Another reimagining of London, this time, a magical police procedural. (Aaronovitch, Shannon, and Schwab were on a panel discussing different magical interpretations of London, thus the running theme.) This one also has a ton of glowing reviews, including from friends of mine. I’m very wary of reading male authors and Aaronovitch is a perfect example of why. All his female characters are developed according to how physically attractive they are to the protagonist. Ew. Throughout the entire novel, I got a graphic explanation of what every single one of the female characters’ breasts looked like. I didn’t need that and I nearly put the book down halfway through for this very reason. No, I’m not interested in reading stories through the point of view of a sexist dudebro. And the fact that this particular police procedural happens to have magic in it isn’t enough to separate it from every other male-helmed police procedural. I don’t need another one of these in my life, thanks.

Honorary Mentions

Pantomime – Laura Lam


This is a book I most likely would’ve panned alongside Sarah J. Maas had I read this in 2014. Instead, I think this is the book that really changed my opinion on what makes a “good” story. 2014 Sophie strongly believed a bad book is a bad book if it’s poorly written, no matter what the subject matter. However, despite the cringy, unrealistic dialogue, Lam is undoubtedly well-intentioned. I was really shocked to find that Pan Macmillan pushed to have Pantomime displayed prominently on the main tables in Waterstones instead of simply on the shelves, given its unorthodox protagonist. Micah Grey is a bisexual intersex, gender fluid character, which is several levels beyond the conventional straight white girl protagonist of traditional YA novels. Although there are some problems with depicting intersex people as magical creatures, I’m willing to overlook it, because as far as I know, this is the first high-profile YA novel of its kind. And I respect that and I want more of it.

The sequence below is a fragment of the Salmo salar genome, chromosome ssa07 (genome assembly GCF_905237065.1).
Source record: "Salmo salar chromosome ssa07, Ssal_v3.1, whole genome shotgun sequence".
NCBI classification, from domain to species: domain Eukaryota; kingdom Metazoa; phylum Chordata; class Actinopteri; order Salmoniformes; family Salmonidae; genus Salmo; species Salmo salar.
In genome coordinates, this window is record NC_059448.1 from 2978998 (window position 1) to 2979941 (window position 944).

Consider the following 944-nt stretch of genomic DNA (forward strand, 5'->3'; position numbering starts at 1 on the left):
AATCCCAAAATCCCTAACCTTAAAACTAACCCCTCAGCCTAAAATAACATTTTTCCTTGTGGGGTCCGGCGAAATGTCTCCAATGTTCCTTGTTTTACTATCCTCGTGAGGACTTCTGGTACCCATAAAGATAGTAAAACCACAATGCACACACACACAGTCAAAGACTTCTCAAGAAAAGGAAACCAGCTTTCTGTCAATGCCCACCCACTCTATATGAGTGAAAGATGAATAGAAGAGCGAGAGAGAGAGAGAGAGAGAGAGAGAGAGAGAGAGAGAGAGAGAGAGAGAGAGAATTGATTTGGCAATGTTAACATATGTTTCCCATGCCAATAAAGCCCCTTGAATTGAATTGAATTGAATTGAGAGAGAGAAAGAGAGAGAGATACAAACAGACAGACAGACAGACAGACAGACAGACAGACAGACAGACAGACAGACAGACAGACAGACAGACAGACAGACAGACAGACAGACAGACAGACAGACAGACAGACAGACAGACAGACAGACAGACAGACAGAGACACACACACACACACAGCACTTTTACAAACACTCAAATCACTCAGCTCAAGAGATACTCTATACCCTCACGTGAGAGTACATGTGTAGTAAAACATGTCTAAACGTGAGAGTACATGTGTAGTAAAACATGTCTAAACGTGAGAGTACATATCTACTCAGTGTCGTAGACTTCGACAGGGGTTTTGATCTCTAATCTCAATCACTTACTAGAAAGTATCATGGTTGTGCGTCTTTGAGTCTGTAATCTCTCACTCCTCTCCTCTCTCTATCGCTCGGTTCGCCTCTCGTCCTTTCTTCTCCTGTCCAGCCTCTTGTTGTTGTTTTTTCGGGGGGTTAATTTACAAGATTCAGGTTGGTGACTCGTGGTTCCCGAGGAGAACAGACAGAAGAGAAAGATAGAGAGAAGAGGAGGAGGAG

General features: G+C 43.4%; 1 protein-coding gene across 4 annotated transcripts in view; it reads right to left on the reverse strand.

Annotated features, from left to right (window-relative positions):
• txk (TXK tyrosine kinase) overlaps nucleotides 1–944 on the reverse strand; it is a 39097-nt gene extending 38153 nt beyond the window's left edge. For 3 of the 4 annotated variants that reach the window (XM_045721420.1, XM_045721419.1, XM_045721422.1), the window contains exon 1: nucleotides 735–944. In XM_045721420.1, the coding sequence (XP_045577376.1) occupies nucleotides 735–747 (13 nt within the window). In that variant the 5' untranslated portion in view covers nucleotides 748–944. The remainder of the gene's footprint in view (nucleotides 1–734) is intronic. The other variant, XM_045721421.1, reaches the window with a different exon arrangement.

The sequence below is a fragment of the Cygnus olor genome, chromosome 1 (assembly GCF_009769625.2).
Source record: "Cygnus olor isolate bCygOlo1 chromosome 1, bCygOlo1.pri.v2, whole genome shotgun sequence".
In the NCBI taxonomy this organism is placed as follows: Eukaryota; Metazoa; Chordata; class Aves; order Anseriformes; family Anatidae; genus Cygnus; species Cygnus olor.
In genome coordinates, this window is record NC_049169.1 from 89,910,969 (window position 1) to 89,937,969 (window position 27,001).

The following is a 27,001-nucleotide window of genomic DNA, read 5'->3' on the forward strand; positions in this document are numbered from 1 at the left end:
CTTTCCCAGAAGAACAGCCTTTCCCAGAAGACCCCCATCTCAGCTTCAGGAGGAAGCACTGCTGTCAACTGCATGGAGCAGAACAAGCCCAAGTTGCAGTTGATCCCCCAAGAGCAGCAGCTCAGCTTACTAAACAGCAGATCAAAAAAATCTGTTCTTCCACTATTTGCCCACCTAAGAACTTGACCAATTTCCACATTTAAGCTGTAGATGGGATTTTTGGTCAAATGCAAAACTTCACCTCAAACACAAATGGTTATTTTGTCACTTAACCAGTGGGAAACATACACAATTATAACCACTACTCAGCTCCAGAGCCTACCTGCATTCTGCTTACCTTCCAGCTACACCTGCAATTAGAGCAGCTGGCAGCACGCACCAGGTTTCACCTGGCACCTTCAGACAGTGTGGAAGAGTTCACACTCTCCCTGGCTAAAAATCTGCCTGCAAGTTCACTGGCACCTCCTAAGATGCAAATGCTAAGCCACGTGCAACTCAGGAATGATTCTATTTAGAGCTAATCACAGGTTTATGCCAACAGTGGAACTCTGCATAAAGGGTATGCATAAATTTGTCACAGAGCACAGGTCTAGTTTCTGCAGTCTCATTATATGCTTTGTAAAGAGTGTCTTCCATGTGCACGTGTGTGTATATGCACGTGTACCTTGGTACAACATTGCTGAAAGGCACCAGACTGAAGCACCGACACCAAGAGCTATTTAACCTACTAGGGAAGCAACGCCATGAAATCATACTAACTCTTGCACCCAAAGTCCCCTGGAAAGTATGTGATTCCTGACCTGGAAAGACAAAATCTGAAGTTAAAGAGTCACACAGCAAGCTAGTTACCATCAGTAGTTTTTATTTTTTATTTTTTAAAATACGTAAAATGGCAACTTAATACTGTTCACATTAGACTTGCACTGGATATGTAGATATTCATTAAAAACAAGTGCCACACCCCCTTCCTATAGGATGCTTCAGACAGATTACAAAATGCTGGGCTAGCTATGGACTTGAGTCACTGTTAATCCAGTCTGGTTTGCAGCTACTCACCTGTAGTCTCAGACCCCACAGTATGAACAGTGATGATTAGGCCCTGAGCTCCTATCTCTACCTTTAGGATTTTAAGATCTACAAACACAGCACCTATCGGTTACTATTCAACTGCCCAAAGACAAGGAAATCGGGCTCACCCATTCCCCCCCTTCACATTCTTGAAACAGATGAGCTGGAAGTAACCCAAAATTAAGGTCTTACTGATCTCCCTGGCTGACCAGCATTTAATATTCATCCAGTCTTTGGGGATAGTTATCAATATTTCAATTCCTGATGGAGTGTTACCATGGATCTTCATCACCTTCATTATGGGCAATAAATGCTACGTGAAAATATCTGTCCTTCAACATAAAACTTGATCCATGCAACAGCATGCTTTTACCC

The Invention of Murder: How the Victorians Reveled in Death and Detection and Created Modern Crime – Judith Flanders


This might seem like a completely random inclusion on my list, but it’s actually my usual jam. My next writing project is a Victorian crime novel, so I’ve been gearing up my novel research accordingly. I don’t usually read non-fiction, but this was a really fun look at so many different high-profile murder cases and the over the top way the Victorian public reacted to them. The Victorians liked a good scandal and it definitely showed. There’s a nice wide, wide breadth of examples throughout the 19th century, which I really appreciated.

The Lie Tree – Frances Hardinge


Again, had I read this before Six of Crows, I would’ve appreciated it more. Frances Hardinge was also at YALC and was fabulous in every sense of the word. She wore this wild, wild west outfit with boots and a bolo tie and hat and waxed poetic about dark Victorian era plots. I loved her to the point where I was too intimidated to compliment her while we were both in line for the bathroom. (Probably for the best…) Given just how much I love (and I mean, love) everything Victorian, I knew immediately after seeing her speak, I had to read one of her novels. The Lie Tree is about a young 19th century girl who wants to be a scientist. Her father’s involved in some hinky dealings involving a rare breed of plant and she gets swept up in the adventure and scandal. It’s pretty great, and the beautiful writing is evidence enough why she won the Costa Book of the Year award. But something about the slow pacing kept me from properly engaging with it in the same way Uprooted did. I wanted a little bit more from her, but she is undoubtedly amazing regardless.

Rebel of the Sands – Alwyn Hamilton


I find it hard to believe this novel was written by a 20-something white girl. I’m very impressed with the subject matter in this one. It’s set in a fantastical Arabian city, filled with characters of colour. It’s got a very Scheherazade feel to it, except with a lot more female characters kicking ass. It’s got a lead couple you can root for (because in my opinion, a couple who kicks ass together, stays together) and their kind of snarky back and forth really works. It’s a fun gun-slinging Arabian knights romp! Alwyn Hamilton really knows what she’s doing. Kudos to her…